UBC Undergraduate Research

Substratum preference in the genus Dugesia Dirk, Justin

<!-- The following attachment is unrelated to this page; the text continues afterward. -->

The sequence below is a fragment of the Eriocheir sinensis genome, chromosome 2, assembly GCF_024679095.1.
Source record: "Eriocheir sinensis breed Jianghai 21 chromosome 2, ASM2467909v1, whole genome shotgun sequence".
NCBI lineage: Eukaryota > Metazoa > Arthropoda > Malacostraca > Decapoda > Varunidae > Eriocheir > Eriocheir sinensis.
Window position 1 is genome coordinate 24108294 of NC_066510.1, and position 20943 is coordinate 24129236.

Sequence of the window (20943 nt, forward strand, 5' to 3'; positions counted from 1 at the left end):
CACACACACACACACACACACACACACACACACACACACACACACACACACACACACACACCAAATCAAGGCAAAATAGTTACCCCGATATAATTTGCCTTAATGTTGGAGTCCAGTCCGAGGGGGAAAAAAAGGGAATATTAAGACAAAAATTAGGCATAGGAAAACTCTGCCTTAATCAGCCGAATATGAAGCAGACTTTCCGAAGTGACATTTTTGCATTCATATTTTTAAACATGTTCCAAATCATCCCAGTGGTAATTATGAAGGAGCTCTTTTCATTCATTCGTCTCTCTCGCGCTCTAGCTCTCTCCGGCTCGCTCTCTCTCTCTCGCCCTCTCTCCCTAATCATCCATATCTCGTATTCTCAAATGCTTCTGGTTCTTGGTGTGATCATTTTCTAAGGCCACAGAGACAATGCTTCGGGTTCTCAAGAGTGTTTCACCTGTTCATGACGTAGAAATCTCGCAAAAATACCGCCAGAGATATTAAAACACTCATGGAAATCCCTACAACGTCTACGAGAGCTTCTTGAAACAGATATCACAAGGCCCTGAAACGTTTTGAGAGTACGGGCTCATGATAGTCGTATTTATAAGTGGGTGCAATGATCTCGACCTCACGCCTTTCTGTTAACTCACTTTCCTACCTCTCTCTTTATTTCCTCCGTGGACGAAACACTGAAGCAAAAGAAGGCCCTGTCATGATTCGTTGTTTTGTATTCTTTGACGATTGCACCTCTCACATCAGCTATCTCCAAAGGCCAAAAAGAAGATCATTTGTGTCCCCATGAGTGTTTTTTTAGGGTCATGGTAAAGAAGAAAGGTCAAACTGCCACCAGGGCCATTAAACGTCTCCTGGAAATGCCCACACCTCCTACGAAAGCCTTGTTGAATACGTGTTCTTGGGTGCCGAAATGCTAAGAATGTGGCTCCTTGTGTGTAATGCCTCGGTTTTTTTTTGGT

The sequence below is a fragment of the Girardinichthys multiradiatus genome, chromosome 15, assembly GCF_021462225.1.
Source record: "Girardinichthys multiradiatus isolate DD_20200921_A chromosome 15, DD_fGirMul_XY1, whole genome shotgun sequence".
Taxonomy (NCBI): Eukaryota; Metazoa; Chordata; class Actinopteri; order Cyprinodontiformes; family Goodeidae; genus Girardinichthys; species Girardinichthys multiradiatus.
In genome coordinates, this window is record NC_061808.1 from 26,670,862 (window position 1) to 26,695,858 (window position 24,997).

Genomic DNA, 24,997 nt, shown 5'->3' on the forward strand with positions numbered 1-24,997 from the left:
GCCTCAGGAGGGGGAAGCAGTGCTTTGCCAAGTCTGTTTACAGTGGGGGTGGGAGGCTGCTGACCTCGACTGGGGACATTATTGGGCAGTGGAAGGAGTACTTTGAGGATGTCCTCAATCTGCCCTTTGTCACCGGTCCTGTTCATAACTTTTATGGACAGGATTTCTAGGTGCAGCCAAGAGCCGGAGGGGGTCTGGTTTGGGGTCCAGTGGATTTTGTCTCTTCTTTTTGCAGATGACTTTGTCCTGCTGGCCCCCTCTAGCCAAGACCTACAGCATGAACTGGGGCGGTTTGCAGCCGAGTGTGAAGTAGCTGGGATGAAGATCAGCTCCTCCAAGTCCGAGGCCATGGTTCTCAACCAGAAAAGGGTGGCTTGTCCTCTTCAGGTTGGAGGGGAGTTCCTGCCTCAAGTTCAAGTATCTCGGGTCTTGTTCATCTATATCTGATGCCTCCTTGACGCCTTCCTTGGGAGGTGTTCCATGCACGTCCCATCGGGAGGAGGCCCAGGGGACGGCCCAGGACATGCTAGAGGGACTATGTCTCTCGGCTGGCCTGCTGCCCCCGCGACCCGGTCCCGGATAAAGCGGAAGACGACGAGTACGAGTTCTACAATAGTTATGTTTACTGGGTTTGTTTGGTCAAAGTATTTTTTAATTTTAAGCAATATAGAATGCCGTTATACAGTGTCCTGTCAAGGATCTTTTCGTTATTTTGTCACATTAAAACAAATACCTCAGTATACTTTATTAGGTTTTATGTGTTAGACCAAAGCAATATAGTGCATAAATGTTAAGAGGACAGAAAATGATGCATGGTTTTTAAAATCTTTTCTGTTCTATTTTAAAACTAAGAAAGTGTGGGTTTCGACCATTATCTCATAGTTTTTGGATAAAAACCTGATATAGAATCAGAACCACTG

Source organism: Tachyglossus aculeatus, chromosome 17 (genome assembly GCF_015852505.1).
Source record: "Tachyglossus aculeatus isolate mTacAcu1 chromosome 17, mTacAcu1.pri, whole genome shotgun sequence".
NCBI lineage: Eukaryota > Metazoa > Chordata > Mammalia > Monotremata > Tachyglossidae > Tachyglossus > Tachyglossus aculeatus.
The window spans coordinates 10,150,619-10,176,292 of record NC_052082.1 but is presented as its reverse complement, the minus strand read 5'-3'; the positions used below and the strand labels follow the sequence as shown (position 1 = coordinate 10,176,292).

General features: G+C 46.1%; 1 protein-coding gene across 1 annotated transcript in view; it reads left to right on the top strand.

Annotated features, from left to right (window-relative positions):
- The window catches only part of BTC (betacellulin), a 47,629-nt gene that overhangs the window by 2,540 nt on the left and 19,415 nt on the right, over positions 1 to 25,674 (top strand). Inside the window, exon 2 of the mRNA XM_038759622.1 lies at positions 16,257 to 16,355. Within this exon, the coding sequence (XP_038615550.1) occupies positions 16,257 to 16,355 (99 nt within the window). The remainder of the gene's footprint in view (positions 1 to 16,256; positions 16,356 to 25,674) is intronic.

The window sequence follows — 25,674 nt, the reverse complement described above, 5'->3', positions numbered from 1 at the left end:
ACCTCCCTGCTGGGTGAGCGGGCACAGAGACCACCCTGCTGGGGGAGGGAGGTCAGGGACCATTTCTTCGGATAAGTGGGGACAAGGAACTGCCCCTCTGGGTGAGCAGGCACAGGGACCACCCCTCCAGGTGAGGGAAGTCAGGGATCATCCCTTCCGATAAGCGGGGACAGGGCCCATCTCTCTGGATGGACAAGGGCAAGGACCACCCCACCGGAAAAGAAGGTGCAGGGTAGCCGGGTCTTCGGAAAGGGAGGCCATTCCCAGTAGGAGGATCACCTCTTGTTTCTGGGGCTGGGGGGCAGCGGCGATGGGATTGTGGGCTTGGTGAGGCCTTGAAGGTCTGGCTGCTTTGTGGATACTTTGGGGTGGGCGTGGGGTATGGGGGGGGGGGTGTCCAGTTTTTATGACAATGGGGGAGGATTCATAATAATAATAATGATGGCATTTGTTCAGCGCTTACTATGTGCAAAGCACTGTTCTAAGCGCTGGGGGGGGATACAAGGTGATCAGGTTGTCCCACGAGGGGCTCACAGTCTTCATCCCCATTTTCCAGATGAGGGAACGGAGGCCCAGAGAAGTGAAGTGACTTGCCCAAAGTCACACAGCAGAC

The purpose of this study was to determine if Dugesia had a preference of substratum among sand, small rocks, and pebbles. This was determined by a randomized choice experiment. Dugesia were placed in a petri dish with water and equal portions of each substratum. There were 20 replicates, with each replicate consisting of 3 minutes for the organism to make a choice. At the end of three minutes, the substratum at which the Dugesia spent the most time constituted a choice. Two trials were conducted, and the data were subjected to the chi-squared test. In both trials, Dugesia chose sand 5 times. In trial 1, they chose pebbles 6 times and small rocks 8 times. In trial 2 they chose pebbles 8 times, and small rocks 7 times. The trend shows an avoidance of sand, however the chi-squared test showed that the results of both trials were not statistically significant and therefore we fail to reject the null hypothesis. The results can be explained by the experimental protocol, and the fact that Dugesia constantly scan for food in the environment via ciliary gliding, which renders it more difficult to climb elevated surfaces. Our experimental protocol was set up such that the most time spent in a specific substratum constituted a choice. Since small rocks and pebbles are elevated with respect to Dugesia, it takes them longer to scan for food in those substrata when compared to sand thus explaining their preference for small rocks and pebbles according to our protocol.

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